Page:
Five organizations, including two health systems, have been certified by the ClearHealth Quality Institute, one of two groups offering standards-based accreditation for connected care programs.
November 16, 2018 – One of two organizations providing telehealth accreditation has unveiled its first graduating class.
Five telehealth providers – including two health systems – have been accredited under guidelines developed by the ClearHealth Quality Institute (CHQI), which partnered with the American Telemedicine Association in 2017 and launched its accreditation program earlier this year.
“The first wave of organizations accredited by the CHQI Telemedicine Accreditation Program represent a new standard of quality in the delivery of telemedicine in our country,” CHQI Accreditation Committee Chair Bill Lewis, MD, said in a press release. “By completing the CHQI Telemedicine Accreditation Program’s application and demonstration process, these companies took part in a substantive assessment process and received meaningful, constructive feedback to improve operations. Each CHQI accredited organization has taken the important steps necessary to promote access to safe, quality and competent healthcare.”
The first group consists of UC San Diego Health; the Texas-based CHRISTUS Good Shepherd Health System; Boston-based Amwell (a business line of American Well); California-based InTouch Health and New York-based AliCare Medical Management.
More than a dozen organizations – including Arizona’s Bayless Integrated Healthcare and three telehealth vendors, SOC Telemed, MDLive and Doctor On Demand – are working toward accreditation, according to CHQI officials.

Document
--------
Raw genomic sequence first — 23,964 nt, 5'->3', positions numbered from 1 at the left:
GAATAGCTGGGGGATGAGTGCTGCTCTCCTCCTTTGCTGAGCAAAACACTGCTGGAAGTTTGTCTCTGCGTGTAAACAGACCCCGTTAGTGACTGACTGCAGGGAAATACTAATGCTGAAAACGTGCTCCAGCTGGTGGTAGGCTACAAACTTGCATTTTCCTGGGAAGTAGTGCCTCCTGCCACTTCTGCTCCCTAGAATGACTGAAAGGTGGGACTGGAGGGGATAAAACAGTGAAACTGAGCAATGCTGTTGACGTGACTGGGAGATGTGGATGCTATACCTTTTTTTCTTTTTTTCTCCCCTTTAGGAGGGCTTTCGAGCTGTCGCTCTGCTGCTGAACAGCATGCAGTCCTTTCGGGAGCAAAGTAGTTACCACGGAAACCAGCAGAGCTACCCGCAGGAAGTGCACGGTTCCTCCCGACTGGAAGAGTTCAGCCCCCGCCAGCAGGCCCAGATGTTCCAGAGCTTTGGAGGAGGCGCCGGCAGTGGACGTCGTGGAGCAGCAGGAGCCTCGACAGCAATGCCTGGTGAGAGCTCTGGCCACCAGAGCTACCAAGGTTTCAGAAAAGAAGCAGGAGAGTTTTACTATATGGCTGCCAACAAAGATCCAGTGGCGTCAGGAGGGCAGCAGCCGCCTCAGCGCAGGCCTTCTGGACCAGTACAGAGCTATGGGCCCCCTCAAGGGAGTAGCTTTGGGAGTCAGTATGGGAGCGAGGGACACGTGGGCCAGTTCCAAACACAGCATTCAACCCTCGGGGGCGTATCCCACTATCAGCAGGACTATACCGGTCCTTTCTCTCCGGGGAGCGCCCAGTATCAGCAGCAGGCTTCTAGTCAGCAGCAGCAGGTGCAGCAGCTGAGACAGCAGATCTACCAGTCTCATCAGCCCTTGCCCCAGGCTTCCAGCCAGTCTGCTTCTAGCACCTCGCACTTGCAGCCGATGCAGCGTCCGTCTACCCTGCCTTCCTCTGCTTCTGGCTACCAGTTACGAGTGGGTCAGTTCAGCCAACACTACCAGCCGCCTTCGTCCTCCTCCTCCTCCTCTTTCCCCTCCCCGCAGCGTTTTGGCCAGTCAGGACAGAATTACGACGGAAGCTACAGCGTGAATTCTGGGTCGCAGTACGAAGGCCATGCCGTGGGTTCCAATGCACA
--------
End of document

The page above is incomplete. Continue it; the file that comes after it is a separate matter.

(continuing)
Also offering accreditation is the Washington DC-based non-profit Utilization Review Accreditation Commission (URAC), which bills its program, initially developed in 2015, as “the first independent, third-party national program to offer comprehensive oversight of diverse telehealth programs.”
A third organization, the Joint Commission, had proposed establishing telemedicine standards in 2017. The proposal was unveiled in May “to account for direct-to-patient telehealth services,” but was dropped in September after critics said the new standards would be more restrictive than any other state or federal telemedicine guidelines.
CHQI is offering accreditation in three modules: consumer-to-provider (such as physician or nurse triage services); provider-to-consumer (such as an ongoing provider/patient relationship including mental health counseling; and provider-to-provider (such as specialty consults including tele-radiology). The organization is now working on modules for remote patient monitoring (RPM) and telemedicine outcomes.
“The CHQI Telemedicine Standards Committee and supporting workgroups are committed to regularly fine-tuning and updating the existing Telemedicine Accreditation Program Standards as healthcare technology, regulations, and measurement tools evolve,” Alexis Gilroy, a partner with the Jones Day law firm and CHQI Telemedicine Standards Committee Chair, said in the release.
RPM accreditation is of particular interest, coming at a time when the Centers for Medicare & Medicaid Services is starting to offer reimbursement and a large number of healthcare providers have launched or are considering RPM programs.
“The importance of RPM interventions has expanded dramatically in recent years,” Rene Quashie, JD, a member of CHQI’s Telemedicine Standards Committee and newly appointed Vice President of Policy & Regulatory Affairs in Digital Health for the Consumer Technology Association (CTA), said in a separate press release. “Digital health solutions, including telemedicine and RPM, represent important ways to improve clinical outcomes and value. Developing accreditation standards in these areas is a critical step in protecting patients.”